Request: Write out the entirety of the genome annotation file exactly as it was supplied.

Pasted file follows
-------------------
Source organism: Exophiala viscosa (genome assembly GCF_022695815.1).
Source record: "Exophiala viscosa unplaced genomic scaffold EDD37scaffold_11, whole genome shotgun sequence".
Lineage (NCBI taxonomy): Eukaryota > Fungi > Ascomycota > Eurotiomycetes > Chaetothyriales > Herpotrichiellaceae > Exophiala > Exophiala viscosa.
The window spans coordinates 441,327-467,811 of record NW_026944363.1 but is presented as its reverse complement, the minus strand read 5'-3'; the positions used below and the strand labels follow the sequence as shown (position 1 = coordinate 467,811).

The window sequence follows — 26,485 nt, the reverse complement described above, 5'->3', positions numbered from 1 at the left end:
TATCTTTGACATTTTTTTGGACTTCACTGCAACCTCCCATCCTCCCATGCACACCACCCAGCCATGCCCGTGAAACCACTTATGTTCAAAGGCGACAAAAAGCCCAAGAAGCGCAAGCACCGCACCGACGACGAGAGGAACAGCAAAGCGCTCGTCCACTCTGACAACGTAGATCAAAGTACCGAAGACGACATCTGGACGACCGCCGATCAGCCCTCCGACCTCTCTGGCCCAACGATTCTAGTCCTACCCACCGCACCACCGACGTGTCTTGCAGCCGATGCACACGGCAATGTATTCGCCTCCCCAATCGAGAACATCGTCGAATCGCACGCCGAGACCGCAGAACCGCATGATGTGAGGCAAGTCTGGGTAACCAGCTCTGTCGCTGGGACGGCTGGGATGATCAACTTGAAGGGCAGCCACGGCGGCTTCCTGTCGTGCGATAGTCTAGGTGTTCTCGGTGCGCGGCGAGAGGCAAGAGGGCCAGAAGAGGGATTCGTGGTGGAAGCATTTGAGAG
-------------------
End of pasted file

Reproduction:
Source organism: Exophiala viscosa (genome assembly GCF_022695815.1).
Source record: "Exophiala viscosa unplaced genomic scaffold EDD37scaffold_11, whole genome shotgun sequence".
Lineage (NCBI taxonomy): Eukaryota > Fungi > Ascomycota > Eurotiomycetes > Chaetothyriales > Herpotrichiellaceae > Exophiala > Exophiala viscosa.
The window spans coordinates 441,327-467,811 of record NW_026944363.1 but is presented as its reverse complement, the minus strand read 5'-3'; the positions used below and the strand labels follow the sequence as shown (position 1 = coordinate 467,811).

The window sequence follows — 26,485 nt, the reverse complement described above, 5'->3', positions numbered from 1 at the left end:
TATCTTTGACATTTTTTTGGACTTCACTGCAACCTCCCATCCTCCCATGCACACCACCCAGCCATGCCCGTGAAACCACTTATGTTCAAAGGCGACAAAAAGCCCAAGAAGCGCAAGCACCGCACCGACGACGAGAGGAACAGCAAAGCGCTCGTCCACTCTGACAACGTAGATCAAAGTACCGAAGACGACATCTGGACGACCGCCGATCAGCCCTCCGACCTCTCTGGCCCAACGATTCTAGTCCTACCCACCGCACCACCGACGTGTCTTGCAGCCGATGCACACGGCAATGTATTCGCCTCCCCAATCGAGAACATCGTCGAATCGCACGCCGAGACCGCAGAACCGCATGATGTGAGGCAAGTCTGGGTAACCAGCTCTGTCGCTGGGACGGCTGGGATGATCAACTTGAAGGGCAGCCACGGCGGCTTCCTGTCGTGCGATAGTCTAGGTGTTCTCGGTGCGCGGCGAGAGGCAAGAGGGCCAGAAGAGGGATTCGTGGTGGAAGCATTTGAGAG